Seven streets in Duncan’s downtown core will soon be getting Hul’q’umi’num names on their street signs, in addition to their English names.
The City of Duncan’s council approved the Hul’q’umi’num Signage Project, an initiative coordinated by the Downtown Duncan BIA, Cowichan Tribes and the City, unanimously at its meeting on Jan. 18.
Between June and December of 2019, the DDBIA formed a special committee with Cowichan Tribes and engaged in a consultation process to come up with Hul’q’umi’num names for the seven streets.
The Hul’q’umi’num names for the selected streets include Yuwen (First) Shelh for First Street, Sxwuts’ts’ulii (Hummingbird) Shelh for Second Street, Smuyuqw’a (Ladybug) Shelh for Third Street, Thuthiqut (Forest) Shelh for Fourth Street, St s’hwulmuhw (First People) Shelh for Government Street, Liloot (Train) Shelh for Station Street, and Q’lhan (Front, Ahead Of) Shelh for Canada Avenue.
Each Hul’q’umi’num name is intended to honour the English street name, or was chosen for the significance of the Hul’q’umi’num word in Cowichan culture.
A report by the DDBIA said that, for instance, Liloot (Train) was proposed for Station Street in honour of the railway station located at the end of that street, in recognition of the role the railroad played in Duncan’s early development.
In cases where more direct translations were debated, alternative names were picked.
For instance, Smuyuqw’a (Ladybug) was chosen for its significance in Cowichan storytelling.
Street names associated with individuals such as Kenneth, Ingram and Duncan streets were not selected for bilingual signage out of respect for the families of those people.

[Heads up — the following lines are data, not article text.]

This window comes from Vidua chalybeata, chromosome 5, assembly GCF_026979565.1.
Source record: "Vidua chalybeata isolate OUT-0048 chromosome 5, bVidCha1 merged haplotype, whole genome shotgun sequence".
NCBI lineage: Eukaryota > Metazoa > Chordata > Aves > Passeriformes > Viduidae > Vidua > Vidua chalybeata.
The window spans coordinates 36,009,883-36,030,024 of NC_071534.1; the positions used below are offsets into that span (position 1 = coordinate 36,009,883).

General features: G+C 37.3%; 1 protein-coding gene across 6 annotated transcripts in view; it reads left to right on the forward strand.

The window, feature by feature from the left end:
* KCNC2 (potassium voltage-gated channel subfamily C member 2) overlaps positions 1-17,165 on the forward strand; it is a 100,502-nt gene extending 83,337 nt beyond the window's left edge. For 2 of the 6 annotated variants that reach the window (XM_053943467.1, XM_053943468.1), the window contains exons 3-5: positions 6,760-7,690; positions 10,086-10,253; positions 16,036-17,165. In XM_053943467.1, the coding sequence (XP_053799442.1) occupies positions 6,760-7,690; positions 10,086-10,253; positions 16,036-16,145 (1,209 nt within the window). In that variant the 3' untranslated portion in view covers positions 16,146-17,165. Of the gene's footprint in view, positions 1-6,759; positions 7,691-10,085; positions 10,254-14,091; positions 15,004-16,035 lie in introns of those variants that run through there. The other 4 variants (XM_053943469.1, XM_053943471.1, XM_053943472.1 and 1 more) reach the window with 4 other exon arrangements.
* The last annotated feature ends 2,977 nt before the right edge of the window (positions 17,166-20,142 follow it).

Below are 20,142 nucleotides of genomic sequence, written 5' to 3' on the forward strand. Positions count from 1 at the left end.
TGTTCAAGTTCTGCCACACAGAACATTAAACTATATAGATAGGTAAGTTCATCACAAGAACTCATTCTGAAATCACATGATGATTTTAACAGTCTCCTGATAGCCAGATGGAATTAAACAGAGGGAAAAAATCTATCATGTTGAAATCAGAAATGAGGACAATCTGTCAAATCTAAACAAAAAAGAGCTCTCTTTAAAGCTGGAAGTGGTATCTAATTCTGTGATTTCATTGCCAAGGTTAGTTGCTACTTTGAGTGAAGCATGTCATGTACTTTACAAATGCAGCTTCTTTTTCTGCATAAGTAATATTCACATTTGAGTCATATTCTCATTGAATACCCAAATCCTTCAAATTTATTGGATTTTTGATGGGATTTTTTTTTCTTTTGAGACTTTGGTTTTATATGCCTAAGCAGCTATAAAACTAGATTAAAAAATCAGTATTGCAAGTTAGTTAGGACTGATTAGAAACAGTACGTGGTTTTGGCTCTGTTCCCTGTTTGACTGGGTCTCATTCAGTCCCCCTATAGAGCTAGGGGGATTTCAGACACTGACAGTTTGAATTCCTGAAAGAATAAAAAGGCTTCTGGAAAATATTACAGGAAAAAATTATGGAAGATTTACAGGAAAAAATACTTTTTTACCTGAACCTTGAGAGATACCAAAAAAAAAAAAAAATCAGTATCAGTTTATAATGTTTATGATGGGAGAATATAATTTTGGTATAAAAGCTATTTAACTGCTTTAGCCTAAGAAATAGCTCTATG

The project began in 2019 when its three partners applied for a grant from the province’s Rural Dividend grant fund.
This grant application included many possible projects, including the installation of Hul’q’umi’num street signage in downtown Duncan, and the deadline to complete all the projects associated with this funding from the province is March 21.
There will be no costs to the City of Duncan related to the new signage.
Amanda Vance, executive director of the DDBIA, said in her report to council that the goal of the project is to beautify downtown Duncan in an inclusive way, honouring Cowichan Tribes’ language and heritage with signs that are also interesting and attractive to locals and visitors alike.
She said the business organization believes the project has the potential to promote downtown Duncan nationally in a positive light, while also paving the way for a revitalization of the community following the challenges of 2020.
“The success of this project will strengthen the existing friendship between Cowichan Tribes, the City of Duncan, and the downtown business community, offering good news at a time when the power of positivity is much needed to build community and combat the effects of the COVID-19 pandemic,” Vance said.
“Given recent statements by Cowichan leadership about instances of racism that Cowichan Tribes members have recently experienced, we hope that this project and proposal can contribute to a learning experience and moment of connection for all partners and the wider community.”
Coun. Tom Duncan said he can’t think of a more appropriate time for the project to be brought forward.
“It shows we’re doing our best to work together in regards to the things we have seen recently,” he said.
Coun. Garry Bruce said he was not enthusiastic about the project at first, but after hearing from members of Cowichan Tribes about what it means to them, he’s in support of the signage initiative.
“Thank you for having patience for a guy like me,” he said.
Coun. Stacy Middlemiss agreed that the project is a good start in bringing the community together.
“It helps us remember the language that was stolen from them [Cowichan Tribes], and it says to them that not only is it OK to speak the language, but that we encourage it.”